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"Number please" - Manual switching

When was it in use?

1876-1976 (UK)

Early telephone switches were manual. A human operator answered you, asked you which number you wanted and the connection was made by putting in plugs to physically make the connection. Manual switchboards appeared very quickly after the introduction of the telephone. The very first exchange in the UK being at 36 Coleman Street London.

Just like the buttons on the first phones however, beyond a few thousand phones, having them all connected to one switchboard becomes impractical, to say nothing of the distances - phone lines will only work over a distance of a few miles at most - so exchanges became necessary in each town to serve the phones in that area. Calls further a field were connected from one exchange to another using special lines linking the exchanges known as 'trunks' and 'junctions' Calls over a very long distance pass through several exchanges en-route just like how on a long distance train journey you typically need to change trains at certain stations.

Manual exchanges were great in the early years but as the number of phone users and calls increased the system started to show its limitations. Operators were limited in the speed with which they could connect calls, particularly those going over a long distance where several operators had to pass the call along in a chain. Furthermore, even for local calls, as the number of lines increased together with call volume, there could be a delay of several seconds between lifting the handset and the operator asking for the number. Monitoring a busy switchboard, answering calls, putting in the plugs, passing the call onto an operator at the next exchange, monitoring for the end of the call to make out the bill ticket and so forth was a busy workload with big exchanges needing many operators.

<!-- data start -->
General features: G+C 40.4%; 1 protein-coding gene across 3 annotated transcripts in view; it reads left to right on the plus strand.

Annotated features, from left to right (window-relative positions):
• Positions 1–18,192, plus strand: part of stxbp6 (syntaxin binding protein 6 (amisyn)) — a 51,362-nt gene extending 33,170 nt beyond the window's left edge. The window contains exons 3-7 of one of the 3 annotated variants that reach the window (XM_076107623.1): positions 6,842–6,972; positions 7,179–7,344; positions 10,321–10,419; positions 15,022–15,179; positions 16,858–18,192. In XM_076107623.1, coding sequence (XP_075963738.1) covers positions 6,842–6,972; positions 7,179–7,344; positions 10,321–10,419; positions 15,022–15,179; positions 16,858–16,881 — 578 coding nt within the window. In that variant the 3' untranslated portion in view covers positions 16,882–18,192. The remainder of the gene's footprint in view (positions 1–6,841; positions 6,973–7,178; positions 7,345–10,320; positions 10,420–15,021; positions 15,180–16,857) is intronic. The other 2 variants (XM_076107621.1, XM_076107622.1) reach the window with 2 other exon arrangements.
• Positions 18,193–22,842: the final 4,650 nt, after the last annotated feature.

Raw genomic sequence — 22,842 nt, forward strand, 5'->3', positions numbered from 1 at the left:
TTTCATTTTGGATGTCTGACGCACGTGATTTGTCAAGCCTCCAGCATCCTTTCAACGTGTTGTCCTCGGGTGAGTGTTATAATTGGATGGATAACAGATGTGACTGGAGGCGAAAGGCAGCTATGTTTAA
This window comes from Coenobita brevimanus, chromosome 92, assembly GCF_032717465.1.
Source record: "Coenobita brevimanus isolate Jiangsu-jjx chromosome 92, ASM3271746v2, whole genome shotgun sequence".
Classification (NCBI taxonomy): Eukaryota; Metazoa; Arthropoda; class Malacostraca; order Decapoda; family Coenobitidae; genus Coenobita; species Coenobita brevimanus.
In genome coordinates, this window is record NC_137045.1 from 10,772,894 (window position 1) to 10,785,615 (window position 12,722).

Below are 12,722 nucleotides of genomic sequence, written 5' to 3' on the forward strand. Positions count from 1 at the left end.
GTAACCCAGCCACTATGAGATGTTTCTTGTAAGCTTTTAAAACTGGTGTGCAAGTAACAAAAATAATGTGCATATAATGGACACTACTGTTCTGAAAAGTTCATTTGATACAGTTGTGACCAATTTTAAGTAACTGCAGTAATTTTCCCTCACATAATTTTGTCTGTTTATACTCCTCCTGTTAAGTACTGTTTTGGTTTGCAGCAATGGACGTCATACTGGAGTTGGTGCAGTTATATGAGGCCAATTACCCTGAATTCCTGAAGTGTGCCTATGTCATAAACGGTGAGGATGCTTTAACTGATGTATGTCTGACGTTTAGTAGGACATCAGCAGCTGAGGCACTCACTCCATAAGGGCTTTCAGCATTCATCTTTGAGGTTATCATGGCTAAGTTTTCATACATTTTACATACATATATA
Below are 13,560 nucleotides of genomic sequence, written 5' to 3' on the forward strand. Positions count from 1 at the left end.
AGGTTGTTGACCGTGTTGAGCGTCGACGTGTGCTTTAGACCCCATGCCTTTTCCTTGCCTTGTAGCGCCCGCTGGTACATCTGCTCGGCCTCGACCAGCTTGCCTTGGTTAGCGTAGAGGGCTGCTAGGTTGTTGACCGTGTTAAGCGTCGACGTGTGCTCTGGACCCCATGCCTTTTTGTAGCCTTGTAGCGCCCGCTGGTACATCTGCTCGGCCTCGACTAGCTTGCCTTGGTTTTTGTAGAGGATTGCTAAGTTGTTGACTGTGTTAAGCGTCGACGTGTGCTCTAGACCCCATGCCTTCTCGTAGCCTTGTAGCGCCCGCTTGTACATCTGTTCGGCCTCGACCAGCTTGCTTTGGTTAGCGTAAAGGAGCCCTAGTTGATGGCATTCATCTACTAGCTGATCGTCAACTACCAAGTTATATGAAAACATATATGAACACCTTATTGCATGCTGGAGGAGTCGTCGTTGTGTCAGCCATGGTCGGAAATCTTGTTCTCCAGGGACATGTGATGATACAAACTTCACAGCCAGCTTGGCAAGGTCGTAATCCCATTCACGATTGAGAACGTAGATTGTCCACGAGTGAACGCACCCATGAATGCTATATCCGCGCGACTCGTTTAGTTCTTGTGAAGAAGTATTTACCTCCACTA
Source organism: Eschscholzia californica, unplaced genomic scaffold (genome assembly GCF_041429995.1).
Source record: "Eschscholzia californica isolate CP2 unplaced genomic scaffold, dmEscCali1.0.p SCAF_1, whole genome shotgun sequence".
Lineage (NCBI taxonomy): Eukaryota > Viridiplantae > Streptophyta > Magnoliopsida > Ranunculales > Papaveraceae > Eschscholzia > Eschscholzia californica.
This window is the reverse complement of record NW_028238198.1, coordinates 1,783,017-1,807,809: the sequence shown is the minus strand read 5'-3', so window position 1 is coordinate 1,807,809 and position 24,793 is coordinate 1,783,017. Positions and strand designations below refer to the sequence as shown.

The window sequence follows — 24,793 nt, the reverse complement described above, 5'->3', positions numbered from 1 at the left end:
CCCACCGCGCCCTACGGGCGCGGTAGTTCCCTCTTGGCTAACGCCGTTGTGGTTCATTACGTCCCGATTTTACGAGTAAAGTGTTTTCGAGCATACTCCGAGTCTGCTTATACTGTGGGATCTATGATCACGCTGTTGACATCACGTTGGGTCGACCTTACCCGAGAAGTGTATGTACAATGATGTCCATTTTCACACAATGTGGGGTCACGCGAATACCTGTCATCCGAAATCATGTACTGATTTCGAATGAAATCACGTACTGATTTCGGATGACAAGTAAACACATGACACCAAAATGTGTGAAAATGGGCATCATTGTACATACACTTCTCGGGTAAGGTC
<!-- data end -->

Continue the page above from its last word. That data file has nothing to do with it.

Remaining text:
A manual switchboard

A manual switchboard

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